Coronavirus (COVID-19) tally as compiled by Johns Hopkins University. (Previous numbers in parentheses.)
Total U.S. confirmed cases: 4,057,100 (3,987,584)
Total U.S. deaths: 144,524 (143,446)
Total global cases: 15,566,087 (15,284,136)
Total global deaths: 634,594 (624,665)
California overtakes New York with most cases
The coronavirus (COVID-19) situation in California has gone from very good to very bad in a few short weeks. On Thursday, officials reported that the number of daily deaths from the virus rose to 157 from the previous high of 149, with the total number of cases in the state surpassing New York.
The total number of deaths hit 8,027. In June, California was beginning to reopen its economy but backtracked when cases began to mount. On Wednesday, California set a record for daily new cases -- 12,807 -- then came close to breaking it on Thursday.
Statistically, the only good news involves hospitalizations. State health officials report 6,825 coronavirus patients are in the hospital, with 1,978 of them in the intensive care unit (ICU), a decline from the previous week for both categories.
Experts urge shutdown as nation records 4 million cases
It would be painful, but a group of 150 medical experts says the U.S. should shut down the economy again and start over in an effort to control the raging virus. They issued their advice as the number of U.S. coronavirus cases rose past 4 million.
The people signing the letter to U.S. political leaders include medical experts, scientists, teachers, and nurses. They said a national policy is needed to bring the pandemic under control.
"Right now we are on a path to lose more than 200,000 American lives by November 1st. Yet, in many states, people can drink in bars, get a haircut, eat inside a restaurant, get a tattoo, get a massage, and do myriad other normal, pleasant, but non-essential activities," the experts wrote.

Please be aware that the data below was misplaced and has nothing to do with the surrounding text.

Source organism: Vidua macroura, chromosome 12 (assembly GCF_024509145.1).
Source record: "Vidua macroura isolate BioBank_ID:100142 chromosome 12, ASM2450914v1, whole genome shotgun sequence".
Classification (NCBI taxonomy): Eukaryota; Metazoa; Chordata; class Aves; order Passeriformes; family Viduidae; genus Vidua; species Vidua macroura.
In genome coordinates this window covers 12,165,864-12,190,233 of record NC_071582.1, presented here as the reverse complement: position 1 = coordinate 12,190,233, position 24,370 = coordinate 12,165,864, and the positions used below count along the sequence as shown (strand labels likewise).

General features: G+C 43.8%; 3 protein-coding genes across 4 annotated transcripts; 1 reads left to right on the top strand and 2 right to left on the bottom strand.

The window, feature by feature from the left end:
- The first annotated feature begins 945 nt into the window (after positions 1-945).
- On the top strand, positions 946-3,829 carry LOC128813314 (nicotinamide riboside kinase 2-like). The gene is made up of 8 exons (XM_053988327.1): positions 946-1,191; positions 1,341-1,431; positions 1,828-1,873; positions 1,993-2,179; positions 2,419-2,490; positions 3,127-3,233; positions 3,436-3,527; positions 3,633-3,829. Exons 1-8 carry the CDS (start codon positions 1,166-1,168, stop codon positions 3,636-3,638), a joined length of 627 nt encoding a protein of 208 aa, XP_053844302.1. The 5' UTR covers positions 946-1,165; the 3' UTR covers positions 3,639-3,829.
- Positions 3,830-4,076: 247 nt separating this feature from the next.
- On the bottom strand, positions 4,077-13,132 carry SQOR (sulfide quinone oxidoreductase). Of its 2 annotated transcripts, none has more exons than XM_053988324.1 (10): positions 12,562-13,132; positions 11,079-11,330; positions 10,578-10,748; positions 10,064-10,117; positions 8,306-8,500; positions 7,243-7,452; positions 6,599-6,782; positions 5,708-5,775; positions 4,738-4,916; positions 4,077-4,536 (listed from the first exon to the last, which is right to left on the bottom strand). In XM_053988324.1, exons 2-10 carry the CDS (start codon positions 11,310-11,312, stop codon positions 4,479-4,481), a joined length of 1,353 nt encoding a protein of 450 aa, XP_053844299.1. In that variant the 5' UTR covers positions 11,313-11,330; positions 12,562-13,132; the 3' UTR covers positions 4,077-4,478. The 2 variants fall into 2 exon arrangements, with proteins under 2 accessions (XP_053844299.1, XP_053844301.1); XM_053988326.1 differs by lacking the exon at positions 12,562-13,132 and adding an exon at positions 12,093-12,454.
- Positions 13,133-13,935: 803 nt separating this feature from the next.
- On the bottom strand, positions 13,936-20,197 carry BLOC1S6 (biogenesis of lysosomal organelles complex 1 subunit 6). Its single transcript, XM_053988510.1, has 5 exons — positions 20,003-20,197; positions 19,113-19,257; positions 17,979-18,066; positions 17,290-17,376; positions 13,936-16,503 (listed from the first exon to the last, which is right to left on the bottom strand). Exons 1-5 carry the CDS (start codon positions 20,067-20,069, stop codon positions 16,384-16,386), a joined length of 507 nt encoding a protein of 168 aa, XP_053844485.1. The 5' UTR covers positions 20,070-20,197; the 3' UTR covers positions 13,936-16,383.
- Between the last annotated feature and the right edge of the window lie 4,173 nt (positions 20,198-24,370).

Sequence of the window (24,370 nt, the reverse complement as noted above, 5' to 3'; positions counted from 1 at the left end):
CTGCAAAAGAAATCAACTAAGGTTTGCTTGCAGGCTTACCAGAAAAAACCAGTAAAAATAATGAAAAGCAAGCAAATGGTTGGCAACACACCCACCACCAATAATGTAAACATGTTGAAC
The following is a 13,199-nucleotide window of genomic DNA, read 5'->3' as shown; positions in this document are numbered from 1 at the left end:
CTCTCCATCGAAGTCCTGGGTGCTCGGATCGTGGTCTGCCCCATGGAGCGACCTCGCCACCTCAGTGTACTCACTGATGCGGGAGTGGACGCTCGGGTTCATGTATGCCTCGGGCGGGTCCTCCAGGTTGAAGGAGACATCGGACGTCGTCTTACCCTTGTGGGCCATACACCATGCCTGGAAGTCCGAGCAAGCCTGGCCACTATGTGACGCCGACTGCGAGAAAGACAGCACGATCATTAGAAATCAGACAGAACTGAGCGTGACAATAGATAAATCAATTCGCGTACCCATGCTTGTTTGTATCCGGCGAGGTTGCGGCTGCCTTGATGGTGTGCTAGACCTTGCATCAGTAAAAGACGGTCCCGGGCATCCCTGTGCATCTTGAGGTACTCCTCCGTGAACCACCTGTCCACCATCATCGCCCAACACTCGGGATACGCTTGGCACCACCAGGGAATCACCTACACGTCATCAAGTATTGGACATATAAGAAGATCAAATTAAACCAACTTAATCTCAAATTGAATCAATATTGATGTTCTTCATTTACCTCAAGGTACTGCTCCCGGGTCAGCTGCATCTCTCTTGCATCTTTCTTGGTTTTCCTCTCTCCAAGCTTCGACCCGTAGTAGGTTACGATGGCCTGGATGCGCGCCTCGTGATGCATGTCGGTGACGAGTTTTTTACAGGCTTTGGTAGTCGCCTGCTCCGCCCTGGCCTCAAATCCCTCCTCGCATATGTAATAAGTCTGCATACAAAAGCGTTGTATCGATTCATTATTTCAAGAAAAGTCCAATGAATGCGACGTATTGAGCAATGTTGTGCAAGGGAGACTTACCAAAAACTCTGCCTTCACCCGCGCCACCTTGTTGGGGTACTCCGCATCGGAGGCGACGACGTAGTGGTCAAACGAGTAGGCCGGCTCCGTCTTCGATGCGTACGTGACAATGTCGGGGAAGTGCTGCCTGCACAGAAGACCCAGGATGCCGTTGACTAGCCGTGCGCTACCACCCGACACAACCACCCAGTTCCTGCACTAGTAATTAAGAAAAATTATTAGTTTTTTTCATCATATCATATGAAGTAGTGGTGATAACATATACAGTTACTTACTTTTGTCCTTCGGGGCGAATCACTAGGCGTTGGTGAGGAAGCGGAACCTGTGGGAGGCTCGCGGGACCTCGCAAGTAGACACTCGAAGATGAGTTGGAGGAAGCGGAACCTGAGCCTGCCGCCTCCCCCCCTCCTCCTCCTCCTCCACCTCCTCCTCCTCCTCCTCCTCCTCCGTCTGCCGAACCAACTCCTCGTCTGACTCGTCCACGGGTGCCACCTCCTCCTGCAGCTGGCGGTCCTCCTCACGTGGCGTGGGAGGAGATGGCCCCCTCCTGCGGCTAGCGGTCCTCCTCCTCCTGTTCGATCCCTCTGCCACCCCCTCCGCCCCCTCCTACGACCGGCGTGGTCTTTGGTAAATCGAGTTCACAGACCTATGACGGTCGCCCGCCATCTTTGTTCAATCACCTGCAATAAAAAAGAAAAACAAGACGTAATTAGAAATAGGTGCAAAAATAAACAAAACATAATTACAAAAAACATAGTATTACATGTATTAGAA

Fauci: “It’s almost your worst nightmare”
Dr. Anthony Fauci, director of the National Institute for Allergy and Infectious Disease (NIAID), has offered a soothing and reassuring voice since the beginning of the pandemic. But he’s no longer sugar-coating the situation he sees.
"We are living, right now, through a historic pandemic outbreak. And, we are, right now, in a situation where we do not see any particular end in sight," Fauci said in public remarks this week.
Fauci said the characteristics of the coronavirus, and the fact that there is no human immunity, makes it “a perfect storm,” and for public health officials, “it’s almost your worst nightmare.”
Mazda ready to get back to normal
Despite the surge in coronavirus cases in a number of states, Mazda North America says it plans to resume full production at its assembly plants next month.
The automaker says it made the decision, in part, because of the increased demand for its products in June, with a sales increase of nearly 11 percent.
It cites increased demand for its three-row CX-9 and MX-5 roadster, with sales volumes growing approximately 50 percent and 25 percent, respectively.
Let there be light
Early on in the pandemic, it was established that the coronavirus can’t live very long when exposed to ultraviolet light. Signify, a lighting manufacturer, has announced that it is ramping up production of more ultraviolet lighting products.
In an interview today with CNBC, Signify CEO Eric Rondolat disclosed that the company will launch 12 new families of the products by the end of the year.
“We have laid down a plan to multiply by eight times our production capacity and that will come in two steps,” he said.
The increase will come in two steps -- one in September and the other in December.
Around the nation
Indiana: Add Indiana to the list of states dealing with a spike in coronavirus cases. On Thursday, state health department officials reported 954 new cases and 17 deaths.
Louisiana: Louisiana has joined the 100,000 club. The state, along with 11 others, now has diagnosed more than 100,000 cases of the coronavirus. The state hit that milestone on Thursday when it reported nearly 2,300 new cases.
North Dakota: The North Dakota Board of Higher Education passed a resolution on Thursday that urges the state’s 11 colleges and universities to require masks on campus this fall. Though the state has reported a small number of coronavirus cases in the spring, it has joined the growing number of other states dealing with a summer surge.